Nepal Travel Advice and Safety
When travelling in any country you need to take some precautions. When travelling in developing countries there are more precautions to take. Then again when travelling in a country that offers adventure tourism in the sense of trekking, mountain climbing and wildlife spotting, there are yet more precautions to take!
During and (hopefully) after COVID-19 there are new precautions to take. It can all be a bit overwhelming!
Let’s deal with the ‘regular’ or ‘old normal’ precautions here and talk about COVID-19 in a later blog as currently (second week of September 2020) Nepal has not peaked in terms of cases nor is it open for tourists.
You might be asking is it safe to travel in Nepal? Let me say, yes, Nepal is a very safe country in general. But if it was 100% safe I wouldn’t be writing this blog, right?
There are a lot of things that you take for granted in your own country, and the best travel companies in Nepal should be able to give you guidance on how this differs in Nepal. For example, you probably drink from your kitchen tap at home. Nope, don’t do that in Nepal! You might eat street food in your own country. While I won’t say don’t do that in Nepal, I will say be selective and careful! Let’s make a bit of a list here to help you.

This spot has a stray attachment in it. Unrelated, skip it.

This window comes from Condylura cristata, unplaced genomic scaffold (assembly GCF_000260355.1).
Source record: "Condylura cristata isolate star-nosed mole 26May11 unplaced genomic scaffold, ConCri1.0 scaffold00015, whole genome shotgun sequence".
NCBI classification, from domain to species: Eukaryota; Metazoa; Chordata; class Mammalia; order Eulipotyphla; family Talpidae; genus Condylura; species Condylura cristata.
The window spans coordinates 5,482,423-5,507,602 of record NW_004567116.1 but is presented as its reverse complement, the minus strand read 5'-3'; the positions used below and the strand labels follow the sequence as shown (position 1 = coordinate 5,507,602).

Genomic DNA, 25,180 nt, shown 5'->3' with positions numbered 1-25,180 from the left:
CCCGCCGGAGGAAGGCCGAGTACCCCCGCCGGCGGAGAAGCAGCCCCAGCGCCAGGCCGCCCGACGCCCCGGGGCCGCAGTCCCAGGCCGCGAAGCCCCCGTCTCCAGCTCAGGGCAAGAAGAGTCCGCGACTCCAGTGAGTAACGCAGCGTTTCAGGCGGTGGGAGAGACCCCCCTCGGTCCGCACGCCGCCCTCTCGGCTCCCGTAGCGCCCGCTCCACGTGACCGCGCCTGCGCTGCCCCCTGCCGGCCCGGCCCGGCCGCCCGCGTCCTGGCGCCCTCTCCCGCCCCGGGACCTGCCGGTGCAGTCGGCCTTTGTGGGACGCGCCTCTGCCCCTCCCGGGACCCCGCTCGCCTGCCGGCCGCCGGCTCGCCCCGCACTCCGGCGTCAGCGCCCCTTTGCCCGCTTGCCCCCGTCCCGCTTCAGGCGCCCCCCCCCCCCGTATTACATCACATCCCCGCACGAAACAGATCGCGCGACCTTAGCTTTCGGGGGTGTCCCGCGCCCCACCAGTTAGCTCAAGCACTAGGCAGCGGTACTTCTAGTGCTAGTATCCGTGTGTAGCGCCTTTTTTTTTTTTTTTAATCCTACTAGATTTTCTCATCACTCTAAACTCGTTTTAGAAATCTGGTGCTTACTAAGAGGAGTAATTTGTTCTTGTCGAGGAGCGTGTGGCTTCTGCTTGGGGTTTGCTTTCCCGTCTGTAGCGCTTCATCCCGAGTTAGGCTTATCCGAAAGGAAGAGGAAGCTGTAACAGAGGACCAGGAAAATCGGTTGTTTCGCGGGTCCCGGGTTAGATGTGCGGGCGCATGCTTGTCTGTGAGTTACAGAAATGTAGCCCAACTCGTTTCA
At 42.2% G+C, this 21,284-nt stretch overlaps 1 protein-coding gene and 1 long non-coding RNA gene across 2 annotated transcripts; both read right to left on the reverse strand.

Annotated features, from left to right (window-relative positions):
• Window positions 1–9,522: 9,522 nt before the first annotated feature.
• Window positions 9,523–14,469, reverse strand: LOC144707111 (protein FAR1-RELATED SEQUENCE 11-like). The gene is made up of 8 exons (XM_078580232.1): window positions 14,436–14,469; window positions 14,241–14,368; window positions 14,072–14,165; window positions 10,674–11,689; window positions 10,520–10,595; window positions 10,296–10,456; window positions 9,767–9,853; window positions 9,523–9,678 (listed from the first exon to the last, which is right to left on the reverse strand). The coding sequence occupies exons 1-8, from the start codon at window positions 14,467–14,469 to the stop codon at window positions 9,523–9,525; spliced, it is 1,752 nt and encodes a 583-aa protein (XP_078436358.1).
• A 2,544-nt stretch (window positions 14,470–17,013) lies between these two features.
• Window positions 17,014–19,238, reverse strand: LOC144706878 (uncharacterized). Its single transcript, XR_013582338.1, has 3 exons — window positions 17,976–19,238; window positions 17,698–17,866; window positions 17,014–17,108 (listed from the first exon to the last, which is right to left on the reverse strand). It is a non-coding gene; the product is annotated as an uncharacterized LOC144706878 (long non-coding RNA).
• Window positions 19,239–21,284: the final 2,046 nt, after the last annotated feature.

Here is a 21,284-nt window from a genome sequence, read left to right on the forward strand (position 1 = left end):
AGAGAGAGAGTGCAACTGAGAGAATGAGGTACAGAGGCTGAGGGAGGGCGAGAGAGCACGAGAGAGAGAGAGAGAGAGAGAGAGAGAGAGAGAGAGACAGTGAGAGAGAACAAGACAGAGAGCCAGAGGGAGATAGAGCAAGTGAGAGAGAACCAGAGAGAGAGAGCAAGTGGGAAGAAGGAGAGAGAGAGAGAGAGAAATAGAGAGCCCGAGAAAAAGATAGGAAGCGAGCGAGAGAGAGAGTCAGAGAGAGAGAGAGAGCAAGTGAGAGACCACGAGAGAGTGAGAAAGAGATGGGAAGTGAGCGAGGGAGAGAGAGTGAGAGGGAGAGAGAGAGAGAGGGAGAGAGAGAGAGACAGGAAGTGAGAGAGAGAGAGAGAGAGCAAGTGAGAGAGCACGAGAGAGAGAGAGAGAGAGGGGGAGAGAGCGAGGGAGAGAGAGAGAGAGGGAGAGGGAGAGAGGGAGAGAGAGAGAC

Food, Food Hygiene and Water
If you are trekking then the quality and hygiene of the food and availability of water will vary. For example, if you are trekking the Annapurna Circuit Trek, on the Mustang side there are some very comfortable lodges with great food. But in general, the menus are the same (regulated by tourism entrepreneurs themselves to avoid unnecessary competition). Standard ‘comfort’ food for trekkers includes porridge, pancakes, soups, noodles, and curry. Pretty much every trekking teahouse throughout the country makes these, including Homestay Treks in Nepal (although they might have more emphasis on curry and noodles).
In the very popular and busy areas, such as the Annapurnas and on the Everest Base Camp Trek, kitchen hygiene is generally pretty good. In more remote areas such as the Mardi Himal Trek and in tiny teahouses which are set up in remote areas specifically for trekkers, hygiene may not be so important to the locals. Probably there is no network of entrepreneurs checking standards.